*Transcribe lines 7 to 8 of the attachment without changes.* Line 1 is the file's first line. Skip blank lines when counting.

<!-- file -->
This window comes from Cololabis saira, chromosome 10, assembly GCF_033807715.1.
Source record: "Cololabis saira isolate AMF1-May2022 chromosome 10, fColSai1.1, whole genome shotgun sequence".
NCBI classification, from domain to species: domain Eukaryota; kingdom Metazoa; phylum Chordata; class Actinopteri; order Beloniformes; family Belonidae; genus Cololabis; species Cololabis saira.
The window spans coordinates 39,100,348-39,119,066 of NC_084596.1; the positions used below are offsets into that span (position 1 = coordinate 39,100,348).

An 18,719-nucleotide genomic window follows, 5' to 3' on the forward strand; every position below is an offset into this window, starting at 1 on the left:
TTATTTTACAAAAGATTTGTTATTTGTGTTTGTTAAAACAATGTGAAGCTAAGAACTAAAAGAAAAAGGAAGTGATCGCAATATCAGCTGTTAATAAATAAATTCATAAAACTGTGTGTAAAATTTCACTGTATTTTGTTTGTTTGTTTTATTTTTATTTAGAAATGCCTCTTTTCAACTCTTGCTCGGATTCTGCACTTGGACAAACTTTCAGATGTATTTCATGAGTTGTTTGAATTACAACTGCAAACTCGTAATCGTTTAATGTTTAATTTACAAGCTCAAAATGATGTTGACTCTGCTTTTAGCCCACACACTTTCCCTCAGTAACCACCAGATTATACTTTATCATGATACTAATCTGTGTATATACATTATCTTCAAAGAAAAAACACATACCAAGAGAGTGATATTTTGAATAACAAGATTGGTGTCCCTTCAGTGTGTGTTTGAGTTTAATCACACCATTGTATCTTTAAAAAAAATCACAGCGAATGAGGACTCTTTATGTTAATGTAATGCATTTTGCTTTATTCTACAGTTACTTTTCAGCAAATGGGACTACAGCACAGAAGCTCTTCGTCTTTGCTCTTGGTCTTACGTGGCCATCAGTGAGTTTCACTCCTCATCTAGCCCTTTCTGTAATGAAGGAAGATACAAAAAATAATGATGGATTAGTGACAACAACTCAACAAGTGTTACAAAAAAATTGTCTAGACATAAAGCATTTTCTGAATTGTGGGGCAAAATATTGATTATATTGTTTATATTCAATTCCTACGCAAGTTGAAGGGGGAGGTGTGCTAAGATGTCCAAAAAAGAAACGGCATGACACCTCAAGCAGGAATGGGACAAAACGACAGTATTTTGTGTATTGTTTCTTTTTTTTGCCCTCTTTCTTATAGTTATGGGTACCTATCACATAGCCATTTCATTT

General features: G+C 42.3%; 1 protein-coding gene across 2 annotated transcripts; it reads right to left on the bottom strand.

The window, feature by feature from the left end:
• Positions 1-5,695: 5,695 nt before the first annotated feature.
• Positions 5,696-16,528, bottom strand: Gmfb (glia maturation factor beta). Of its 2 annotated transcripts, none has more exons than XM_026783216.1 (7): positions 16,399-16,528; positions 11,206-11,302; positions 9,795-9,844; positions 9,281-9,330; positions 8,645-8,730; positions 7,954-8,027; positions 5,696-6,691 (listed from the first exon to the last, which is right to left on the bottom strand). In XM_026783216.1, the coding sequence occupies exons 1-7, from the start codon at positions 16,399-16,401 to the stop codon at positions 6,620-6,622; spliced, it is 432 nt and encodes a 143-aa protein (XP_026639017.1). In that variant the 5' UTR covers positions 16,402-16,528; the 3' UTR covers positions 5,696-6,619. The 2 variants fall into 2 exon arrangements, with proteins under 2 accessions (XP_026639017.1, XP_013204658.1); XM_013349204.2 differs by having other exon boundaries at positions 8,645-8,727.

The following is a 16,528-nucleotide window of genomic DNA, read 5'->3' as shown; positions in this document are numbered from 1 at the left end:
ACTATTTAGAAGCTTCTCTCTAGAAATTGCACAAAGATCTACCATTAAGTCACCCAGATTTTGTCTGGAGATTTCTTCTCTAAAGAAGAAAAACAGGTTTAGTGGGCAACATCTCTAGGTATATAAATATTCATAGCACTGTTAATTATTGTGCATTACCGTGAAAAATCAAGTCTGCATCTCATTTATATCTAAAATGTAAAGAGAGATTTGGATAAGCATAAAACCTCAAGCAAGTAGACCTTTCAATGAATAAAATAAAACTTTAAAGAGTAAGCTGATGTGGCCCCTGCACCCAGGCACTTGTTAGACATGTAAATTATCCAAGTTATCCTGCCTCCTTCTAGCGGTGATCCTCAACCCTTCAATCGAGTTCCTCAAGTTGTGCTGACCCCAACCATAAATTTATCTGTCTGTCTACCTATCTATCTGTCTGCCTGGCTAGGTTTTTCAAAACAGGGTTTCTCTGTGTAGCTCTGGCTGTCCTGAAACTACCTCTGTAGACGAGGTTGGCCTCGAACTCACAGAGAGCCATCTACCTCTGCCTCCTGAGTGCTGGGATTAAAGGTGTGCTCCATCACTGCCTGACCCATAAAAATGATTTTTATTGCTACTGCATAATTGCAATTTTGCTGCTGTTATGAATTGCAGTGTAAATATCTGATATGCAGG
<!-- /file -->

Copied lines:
General features: G+C 42.3%; 1 protein-coding gene across 2 annotated transcripts; it reads right to left on the bottom strand.

The window, feature by feature from the left end: